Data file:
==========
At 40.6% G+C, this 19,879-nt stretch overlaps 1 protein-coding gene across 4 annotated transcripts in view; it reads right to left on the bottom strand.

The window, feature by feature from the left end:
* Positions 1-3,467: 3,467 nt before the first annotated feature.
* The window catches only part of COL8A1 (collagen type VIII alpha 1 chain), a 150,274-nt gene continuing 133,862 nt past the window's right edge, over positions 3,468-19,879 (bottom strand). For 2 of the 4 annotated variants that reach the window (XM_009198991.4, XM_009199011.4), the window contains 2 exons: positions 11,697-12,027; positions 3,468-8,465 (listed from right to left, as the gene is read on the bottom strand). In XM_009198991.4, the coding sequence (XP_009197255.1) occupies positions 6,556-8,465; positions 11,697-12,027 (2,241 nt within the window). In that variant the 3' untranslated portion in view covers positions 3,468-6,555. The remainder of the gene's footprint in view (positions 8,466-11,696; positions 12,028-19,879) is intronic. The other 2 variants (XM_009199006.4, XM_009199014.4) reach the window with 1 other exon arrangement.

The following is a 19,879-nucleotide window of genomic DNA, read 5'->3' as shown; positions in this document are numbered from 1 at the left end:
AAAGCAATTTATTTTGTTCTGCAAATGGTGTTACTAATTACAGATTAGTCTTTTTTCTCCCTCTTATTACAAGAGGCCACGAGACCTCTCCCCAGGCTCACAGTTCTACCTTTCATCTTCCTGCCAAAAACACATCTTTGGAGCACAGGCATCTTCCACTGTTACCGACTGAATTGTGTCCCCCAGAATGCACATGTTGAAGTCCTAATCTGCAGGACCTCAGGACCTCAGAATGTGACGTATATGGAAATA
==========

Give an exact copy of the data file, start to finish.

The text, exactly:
At 40.6% G+C, this 19,879-nt stretch overlaps 1 protein-coding gene across 4 annotated transcripts in view; it reads right to left on the bottom strand.

The window, feature by feature from the left end:
* Positions 1-3,467: 3,467 nt before the first annotated feature.
* The window catches only part of COL8A1 (collagen type VIII alpha 1 chain), a 150,274-nt gene continuing 133,862 nt past the window's right edge, over positions 3,468-19,879 (bottom strand). For 2 of the 4 annotated variants that reach the window (XM_009198991.4, XM_009199011.4), the window contains 2 exons: positions 11,697-12,027; positions 3,468-8,465 (listed from right to left, as the gene is read on the bottom strand). In XM_009198991.4, the coding sequence (XP_009197255.1) occupies positions 6,556-8,465; positions 11,697-12,027 (2,241 nt within the window). In that variant the 3' untranslated portion in view covers positions 3,468-6,555. The remainder of the gene's footprint in view (positions 8,466-11,696; positions 12,028-19,879) is intronic. The other 2 variants (XM_009199006.4, XM_009199014.4) reach the window with 1 other exon arrangement.

The following is a 19,879-nucleotide window of genomic DNA, read 5'->3' as shown; positions in this document are numbered from 1 at the left end:
AAAGCAATTTATTTTGTTCTGCAAATGGTGTTACTAATTACAGATTAGTCTTTTTTCTCCCTCTTATTACAAGAGGCCACGAGACCTCTCCCCAGGCTCACAGTTCTACCTTTCATCTTCCTGCCAAAAACACATCTTTGGAGCACAGGCATCTTCCACTGTTACCGACTGAATTGTGTCCCCCAGAATGCACATGTTGAAGTCCTAATCTGCAGGACCTCAGGACCTCAGAATGTGACGTATATGGAAATA